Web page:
A link between fatherhood and weight gain

A link between fatherhood and weight gain

As the term “dad bod” gains popularity, new research suggests that fatherhood could cause men to pack on the pounds.

Researchers tracked the weight of more than 10,000 men from their teen years to young adulthood and found that a typical 6-foot-tall man who lives with his child gained an average of 4.4 pounds and the dad not living with his child gained about 3.3 pounds.

“I think there is a real link between the fatherhood effect and ‘dad bods,’” says Dr. Patrick Esposito, pediatrician on staff at Advocate Sherman Hospital in Elgin, Ill. “Men who have been active in sports or other physical routines find that having a child puts a huge strain on free time.”

Over the 20 years of the study, all 10,253 participants had their body mass index (BMI) measured at four different time periods – early teens, late teens, mid-20s and early 30s. Researchers controlled other factors attributed to weight gain such as age, race, education, income, daily activity, screen time, and marriage status.

“Fatherhood can affect the health of young men, above the already known effect of marriage,” said Dr. Craig Garfield, lead author from Northwestern University Feinburg School of Medicine and pediatrician at Ann & Robert H. Lurie Children’s Hospital of Chicago, in a news release. “The more weight the fathers gain and the higher their BMI, the greater risk they have for developing heart disease as well as diabetes and cancer.”

Dr. Esposito says he has seen a fair number of dads gain weight after having a child, but has never been asked for weight or dieting advice.

“Unless they make a very strong effort, that loss of activity will definitely cause an increase in their weight and loss of tone,” he says.

The best advice for dads would be to realize that being a father may make them less active. Dr. Esposito recommends that, if possible, dads try to find a specific time to work out regularly. If they cannot, they will need to watch their eating habits and avoid easy snacks.

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One Comment

  1. Who says becoming a dad necessarily results in “loss of activity”? So many of my friends and relatives are new parents, and I see these new dads constantly running around- working, being a husband & father, and trying to squeeze in everything else with very limited time. I get the general idea presented in this article- that the loss of free time might not let dads get to the gym as much- but I have some huge questions about the research. For example, were the men with children were found to gain those pounds over a certain period of time? Did men living with kids gain an average of 4.4 pounds over their entire lifetime? Or a year? Or 10 years? That many pounds doesn’t seem very significant if it were gained over the course of a man’s entire life… Also, who says that the weight was put on BECAUSE the men had children? How many pounds did men without any children gain on average? I think this is an interesting concept to explore, but we need some solid research before drawing such big conclusions. Dr. Esposito’s statement “Unless they make a very strong effort, that loss of activity will definitely cause an increase in their weight and loss of tone” is something we do not DEFINITELY know, and it has never been proven that becoming a dad actually does result in a loss of activity. Let’s give some props to all the dads out there and understand that time changes all of us, and maybe those extra 3-4 lbs are worth all the joy and happiness a child can bring, and not something to be worried about thanks to social media.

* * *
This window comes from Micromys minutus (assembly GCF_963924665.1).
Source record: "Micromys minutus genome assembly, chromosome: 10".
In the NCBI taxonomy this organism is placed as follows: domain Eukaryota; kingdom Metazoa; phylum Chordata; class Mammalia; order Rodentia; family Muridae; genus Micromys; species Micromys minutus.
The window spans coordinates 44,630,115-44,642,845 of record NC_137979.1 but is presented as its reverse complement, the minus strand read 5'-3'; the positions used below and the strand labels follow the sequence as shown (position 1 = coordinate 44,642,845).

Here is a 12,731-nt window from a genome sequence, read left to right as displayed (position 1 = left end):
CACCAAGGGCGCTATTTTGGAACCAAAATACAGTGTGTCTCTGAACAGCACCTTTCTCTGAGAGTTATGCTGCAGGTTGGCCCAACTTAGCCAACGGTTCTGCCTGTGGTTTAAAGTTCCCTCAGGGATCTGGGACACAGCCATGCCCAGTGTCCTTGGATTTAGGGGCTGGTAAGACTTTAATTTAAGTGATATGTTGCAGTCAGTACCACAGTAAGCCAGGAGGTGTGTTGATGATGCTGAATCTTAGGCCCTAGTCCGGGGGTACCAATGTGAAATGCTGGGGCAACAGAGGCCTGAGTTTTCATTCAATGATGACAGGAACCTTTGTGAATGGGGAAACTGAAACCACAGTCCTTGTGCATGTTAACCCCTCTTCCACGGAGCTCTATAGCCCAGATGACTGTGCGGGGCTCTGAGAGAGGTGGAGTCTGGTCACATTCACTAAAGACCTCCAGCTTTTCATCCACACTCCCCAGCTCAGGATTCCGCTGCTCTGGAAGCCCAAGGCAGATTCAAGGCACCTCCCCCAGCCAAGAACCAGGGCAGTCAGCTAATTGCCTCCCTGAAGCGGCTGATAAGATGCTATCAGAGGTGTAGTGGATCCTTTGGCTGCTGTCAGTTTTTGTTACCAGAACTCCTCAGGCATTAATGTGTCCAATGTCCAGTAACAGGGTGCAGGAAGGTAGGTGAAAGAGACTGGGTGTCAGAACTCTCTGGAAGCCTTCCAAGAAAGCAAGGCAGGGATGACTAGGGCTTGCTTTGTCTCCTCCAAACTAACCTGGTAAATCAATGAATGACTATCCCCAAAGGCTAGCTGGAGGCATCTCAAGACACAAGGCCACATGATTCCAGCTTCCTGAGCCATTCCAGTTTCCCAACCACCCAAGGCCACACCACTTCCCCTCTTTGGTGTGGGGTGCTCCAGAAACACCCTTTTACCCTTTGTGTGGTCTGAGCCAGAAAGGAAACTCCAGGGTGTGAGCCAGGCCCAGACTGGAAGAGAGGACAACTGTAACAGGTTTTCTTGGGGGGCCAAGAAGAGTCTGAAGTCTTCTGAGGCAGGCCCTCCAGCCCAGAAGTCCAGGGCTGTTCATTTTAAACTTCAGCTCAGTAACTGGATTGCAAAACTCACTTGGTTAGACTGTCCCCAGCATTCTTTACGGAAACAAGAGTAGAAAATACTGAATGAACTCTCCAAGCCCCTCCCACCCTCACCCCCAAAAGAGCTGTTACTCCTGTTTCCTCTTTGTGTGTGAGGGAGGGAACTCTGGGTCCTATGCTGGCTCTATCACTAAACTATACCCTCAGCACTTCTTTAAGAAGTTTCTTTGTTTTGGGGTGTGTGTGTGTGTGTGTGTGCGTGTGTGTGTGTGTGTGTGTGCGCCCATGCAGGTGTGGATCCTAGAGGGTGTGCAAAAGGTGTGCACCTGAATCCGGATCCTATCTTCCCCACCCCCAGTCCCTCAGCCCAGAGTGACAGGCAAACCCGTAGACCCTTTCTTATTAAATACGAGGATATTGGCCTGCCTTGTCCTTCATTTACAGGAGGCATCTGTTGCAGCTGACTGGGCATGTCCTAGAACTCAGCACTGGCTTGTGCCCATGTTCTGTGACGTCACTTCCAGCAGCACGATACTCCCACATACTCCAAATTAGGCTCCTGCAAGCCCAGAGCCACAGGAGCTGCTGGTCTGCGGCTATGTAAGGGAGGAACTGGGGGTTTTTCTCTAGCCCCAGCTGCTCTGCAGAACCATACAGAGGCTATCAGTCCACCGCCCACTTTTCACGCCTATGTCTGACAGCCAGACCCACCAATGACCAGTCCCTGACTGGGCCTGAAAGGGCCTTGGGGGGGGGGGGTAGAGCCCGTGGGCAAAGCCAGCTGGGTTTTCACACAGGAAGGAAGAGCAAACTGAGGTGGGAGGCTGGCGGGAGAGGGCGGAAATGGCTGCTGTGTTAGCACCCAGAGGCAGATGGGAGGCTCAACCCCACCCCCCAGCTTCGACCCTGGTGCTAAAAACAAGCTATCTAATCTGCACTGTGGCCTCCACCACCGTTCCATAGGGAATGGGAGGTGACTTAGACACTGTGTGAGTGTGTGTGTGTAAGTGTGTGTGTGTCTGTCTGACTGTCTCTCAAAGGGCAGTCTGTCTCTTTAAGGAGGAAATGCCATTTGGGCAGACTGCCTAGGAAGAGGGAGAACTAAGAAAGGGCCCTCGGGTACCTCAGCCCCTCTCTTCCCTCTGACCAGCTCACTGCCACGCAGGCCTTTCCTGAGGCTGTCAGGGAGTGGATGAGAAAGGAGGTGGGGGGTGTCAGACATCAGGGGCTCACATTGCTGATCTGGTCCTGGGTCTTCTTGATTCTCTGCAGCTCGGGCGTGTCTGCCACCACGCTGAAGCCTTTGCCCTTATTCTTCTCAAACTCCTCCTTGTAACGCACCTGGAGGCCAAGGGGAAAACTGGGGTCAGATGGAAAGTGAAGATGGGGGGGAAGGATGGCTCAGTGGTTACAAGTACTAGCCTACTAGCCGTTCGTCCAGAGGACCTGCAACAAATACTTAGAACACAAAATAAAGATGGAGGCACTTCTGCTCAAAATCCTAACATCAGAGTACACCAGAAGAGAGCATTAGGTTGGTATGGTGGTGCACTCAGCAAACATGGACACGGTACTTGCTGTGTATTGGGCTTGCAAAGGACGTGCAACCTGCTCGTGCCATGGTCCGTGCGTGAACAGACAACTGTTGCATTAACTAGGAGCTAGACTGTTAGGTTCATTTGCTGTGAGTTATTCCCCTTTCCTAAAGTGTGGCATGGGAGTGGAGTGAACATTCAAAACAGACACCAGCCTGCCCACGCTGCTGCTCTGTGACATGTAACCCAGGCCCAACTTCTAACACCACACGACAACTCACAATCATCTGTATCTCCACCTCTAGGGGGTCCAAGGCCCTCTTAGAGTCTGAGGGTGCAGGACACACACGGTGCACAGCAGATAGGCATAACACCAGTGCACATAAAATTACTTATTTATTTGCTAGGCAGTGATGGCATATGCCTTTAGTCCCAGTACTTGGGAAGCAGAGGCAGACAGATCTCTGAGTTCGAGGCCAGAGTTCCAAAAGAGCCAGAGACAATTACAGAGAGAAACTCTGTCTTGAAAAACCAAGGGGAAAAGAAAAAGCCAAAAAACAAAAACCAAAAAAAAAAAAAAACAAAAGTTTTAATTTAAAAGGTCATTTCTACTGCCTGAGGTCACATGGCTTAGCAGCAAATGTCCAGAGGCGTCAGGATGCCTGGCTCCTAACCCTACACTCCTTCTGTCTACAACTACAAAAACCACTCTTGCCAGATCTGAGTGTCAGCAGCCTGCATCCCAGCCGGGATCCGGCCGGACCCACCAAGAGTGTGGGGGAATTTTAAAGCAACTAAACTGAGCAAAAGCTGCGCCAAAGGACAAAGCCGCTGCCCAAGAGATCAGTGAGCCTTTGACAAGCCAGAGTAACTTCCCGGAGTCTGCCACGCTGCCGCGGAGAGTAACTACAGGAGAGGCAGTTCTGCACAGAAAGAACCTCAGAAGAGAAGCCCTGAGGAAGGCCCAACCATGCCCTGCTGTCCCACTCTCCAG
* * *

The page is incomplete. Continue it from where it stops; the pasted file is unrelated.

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health enews Staff
health enews Staff

health enews staff is a group of experienced writers from our Advocate Aurora Health sites, which also includes freelance or intern writers.